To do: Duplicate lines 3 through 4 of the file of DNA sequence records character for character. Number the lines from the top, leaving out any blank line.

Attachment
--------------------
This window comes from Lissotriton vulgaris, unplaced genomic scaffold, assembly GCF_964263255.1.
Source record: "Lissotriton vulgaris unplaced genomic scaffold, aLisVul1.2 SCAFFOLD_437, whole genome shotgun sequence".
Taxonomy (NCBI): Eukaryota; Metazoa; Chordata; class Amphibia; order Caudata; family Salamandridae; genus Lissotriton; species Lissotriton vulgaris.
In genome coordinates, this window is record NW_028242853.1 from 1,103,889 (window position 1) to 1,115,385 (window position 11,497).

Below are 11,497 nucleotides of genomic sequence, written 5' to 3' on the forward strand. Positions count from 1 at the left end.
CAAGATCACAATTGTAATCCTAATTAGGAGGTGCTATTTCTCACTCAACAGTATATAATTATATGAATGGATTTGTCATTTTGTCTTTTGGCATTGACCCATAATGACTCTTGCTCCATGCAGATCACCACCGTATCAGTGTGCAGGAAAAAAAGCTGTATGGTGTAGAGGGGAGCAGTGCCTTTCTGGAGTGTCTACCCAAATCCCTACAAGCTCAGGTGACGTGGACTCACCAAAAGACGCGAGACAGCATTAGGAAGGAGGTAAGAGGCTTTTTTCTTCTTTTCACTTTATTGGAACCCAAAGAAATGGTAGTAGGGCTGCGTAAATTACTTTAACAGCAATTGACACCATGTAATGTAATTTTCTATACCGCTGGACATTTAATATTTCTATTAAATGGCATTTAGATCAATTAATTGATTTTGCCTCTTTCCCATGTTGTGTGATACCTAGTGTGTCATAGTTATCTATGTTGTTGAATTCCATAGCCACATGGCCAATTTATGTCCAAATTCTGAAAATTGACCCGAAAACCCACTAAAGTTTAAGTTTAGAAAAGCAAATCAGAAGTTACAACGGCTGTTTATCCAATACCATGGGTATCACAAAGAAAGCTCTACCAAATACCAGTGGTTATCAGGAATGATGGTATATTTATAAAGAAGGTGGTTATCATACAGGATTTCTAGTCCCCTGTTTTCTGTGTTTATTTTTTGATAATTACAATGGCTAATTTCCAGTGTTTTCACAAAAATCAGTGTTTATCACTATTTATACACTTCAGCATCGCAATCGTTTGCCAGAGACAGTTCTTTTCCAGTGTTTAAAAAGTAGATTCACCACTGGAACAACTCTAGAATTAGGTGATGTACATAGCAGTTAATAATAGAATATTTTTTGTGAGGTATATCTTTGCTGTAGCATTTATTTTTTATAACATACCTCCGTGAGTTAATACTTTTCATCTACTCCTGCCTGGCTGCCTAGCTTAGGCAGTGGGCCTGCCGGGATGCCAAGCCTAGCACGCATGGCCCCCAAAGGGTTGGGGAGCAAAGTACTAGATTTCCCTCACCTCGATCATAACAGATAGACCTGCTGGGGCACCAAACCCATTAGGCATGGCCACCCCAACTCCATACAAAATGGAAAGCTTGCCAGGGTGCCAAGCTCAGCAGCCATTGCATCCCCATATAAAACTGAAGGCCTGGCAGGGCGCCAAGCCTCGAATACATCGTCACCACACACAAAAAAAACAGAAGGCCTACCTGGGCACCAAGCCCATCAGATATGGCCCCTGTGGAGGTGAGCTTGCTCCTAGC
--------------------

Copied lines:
Taxonomy (NCBI): Eukaryota; Metazoa; Chordata; class Amphibia; order Caudata; family Salamandridae; genus Lissotriton; species Lissotriton vulgaris.
In genome coordinates, this window is record NW_028242853.1 from 1,103,889 (window position 1) to 1,115,385 (window position 11,497).